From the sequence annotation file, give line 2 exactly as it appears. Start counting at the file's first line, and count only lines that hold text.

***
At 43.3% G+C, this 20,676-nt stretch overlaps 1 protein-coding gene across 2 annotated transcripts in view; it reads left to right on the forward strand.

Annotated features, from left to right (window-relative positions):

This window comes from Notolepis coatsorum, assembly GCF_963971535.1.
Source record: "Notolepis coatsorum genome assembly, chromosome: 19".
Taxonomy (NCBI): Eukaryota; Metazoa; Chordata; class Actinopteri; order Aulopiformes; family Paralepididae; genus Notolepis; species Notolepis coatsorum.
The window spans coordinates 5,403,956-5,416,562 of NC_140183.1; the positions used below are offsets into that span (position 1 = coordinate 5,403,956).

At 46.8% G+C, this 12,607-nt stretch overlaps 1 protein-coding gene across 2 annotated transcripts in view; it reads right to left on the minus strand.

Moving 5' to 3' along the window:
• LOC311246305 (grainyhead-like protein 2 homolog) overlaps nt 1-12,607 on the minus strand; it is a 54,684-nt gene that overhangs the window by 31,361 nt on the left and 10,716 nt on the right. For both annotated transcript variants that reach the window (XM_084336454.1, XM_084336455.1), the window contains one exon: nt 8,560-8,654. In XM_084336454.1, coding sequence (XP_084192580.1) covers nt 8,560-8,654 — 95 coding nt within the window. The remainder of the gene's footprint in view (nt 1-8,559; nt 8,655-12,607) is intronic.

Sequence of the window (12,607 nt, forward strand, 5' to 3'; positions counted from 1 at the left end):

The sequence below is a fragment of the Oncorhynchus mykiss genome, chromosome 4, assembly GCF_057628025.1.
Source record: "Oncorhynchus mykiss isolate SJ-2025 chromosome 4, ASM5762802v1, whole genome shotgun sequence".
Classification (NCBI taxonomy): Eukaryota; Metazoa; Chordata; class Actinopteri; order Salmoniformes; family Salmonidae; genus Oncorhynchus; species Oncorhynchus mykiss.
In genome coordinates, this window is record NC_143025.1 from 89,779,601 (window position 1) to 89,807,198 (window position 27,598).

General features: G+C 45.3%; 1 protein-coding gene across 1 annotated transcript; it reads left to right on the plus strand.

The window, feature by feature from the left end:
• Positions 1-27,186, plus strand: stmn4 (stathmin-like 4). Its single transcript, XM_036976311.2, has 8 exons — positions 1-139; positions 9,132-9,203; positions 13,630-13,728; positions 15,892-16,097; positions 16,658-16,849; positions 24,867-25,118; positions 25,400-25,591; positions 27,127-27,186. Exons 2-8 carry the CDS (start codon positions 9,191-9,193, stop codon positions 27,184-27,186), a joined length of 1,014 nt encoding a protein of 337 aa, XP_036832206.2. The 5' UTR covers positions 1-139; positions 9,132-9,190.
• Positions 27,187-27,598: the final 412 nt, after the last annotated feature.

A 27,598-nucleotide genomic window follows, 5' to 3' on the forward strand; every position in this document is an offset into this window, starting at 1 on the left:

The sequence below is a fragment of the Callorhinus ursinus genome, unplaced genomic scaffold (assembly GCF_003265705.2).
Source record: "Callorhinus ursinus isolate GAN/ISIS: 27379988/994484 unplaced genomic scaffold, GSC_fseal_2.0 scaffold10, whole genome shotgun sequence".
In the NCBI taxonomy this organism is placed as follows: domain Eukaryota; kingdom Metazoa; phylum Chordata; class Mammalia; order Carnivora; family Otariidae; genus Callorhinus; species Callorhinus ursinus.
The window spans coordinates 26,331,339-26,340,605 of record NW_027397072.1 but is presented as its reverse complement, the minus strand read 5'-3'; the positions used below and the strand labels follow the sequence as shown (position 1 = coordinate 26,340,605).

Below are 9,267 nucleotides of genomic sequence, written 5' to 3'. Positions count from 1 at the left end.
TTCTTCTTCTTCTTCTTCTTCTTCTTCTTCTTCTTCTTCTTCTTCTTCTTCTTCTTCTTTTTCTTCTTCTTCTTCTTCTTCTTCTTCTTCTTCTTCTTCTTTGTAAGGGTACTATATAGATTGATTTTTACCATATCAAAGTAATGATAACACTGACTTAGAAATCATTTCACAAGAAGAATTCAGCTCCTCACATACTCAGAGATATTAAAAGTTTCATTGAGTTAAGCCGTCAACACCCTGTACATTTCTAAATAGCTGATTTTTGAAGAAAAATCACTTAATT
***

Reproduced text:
Annotated features, from left to right (window-relative positions):